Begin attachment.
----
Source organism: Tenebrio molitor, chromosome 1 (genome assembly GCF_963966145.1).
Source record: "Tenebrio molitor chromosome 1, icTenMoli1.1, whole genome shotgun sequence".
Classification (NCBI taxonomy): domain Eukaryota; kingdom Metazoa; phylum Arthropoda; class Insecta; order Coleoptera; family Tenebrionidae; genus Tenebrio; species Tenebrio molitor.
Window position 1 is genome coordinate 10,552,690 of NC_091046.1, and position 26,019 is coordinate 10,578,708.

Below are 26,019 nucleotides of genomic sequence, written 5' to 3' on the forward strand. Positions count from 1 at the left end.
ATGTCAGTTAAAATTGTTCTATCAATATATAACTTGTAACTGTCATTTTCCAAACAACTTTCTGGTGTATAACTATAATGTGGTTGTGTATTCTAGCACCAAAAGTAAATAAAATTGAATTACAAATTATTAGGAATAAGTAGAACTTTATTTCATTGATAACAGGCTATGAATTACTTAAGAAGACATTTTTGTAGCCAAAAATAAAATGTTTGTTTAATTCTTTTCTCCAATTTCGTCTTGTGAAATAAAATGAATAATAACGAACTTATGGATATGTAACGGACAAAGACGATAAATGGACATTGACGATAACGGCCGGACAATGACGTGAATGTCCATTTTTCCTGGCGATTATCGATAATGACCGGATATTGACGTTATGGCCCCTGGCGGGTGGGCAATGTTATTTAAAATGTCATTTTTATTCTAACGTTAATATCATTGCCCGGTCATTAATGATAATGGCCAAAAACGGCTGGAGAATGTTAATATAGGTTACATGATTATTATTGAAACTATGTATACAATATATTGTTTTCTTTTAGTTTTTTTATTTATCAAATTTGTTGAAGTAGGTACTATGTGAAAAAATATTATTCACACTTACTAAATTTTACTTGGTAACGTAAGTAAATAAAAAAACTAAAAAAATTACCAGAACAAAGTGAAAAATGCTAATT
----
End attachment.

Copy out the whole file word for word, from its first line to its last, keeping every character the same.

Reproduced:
Source organism: Tenebrio molitor, chromosome 1 (genome assembly GCF_963966145.1).
Source record: "Tenebrio molitor chromosome 1, icTenMoli1.1, whole genome shotgun sequence".
Classification (NCBI taxonomy): domain Eukaryota; kingdom Metazoa; phylum Arthropoda; class Insecta; order Coleoptera; family Tenebrionidae; genus Tenebrio; species Tenebrio molitor.
Window position 1 is genome coordinate 10,552,690 of NC_091046.1, and position 26,019 is coordinate 10,578,708.

Below are 26,019 nucleotides of genomic sequence, written 5' to 3' on the forward strand. Positions count from 1 at the left end.
ATGTCAGTTAAAATTGTTCTATCAATATATAACTTGTAACTGTCATTTTCCAAACAACTTTCTGGTGTATAACTATAATGTGGTTGTGTATTCTAGCACCAAAAGTAAATAAAATTGAATTACAAATTATTAGGAATAAGTAGAACTTTATTTCATTGATAACAGGCTATGAATTACTTAAGAAGACATTTTTGTAGCCAAAAATAAAATGTTTGTTTAATTCTTTTCTCCAATTTCGTCTTGTGAAATAAAATGAATAATAACGAACTTATGGATATGTAACGGACAAAGACGATAAATGGACATTGACGATAACGGCCGGACAATGACGTGAATGTCCATTTTTCCTGGCGATTATCGATAATGACCGGATATTGACGTTATGGCCCCTGGCGGGTGGGCAATGTTATTTAAAATGTCATTTTTATTCTAACGTTAATATCATTGCCCGGTCATTAATGATAATGGCCAAAAACGGCTGGAGAATGTTAATATAGGTTACATGATTATTATTGAAACTATGTATACAATATATTGTTTTCTTTTAGTTTTTTTATTTATCAAATTTGTTGAAGTAGGTACTATGTGAAAAAATATTATTCACACTTACTAAATTTTACTTGGTAACGTAAGTAAATAAAAAAACTAAAAAAATTACCAGAACAAAGTGAAAAATGCTAATT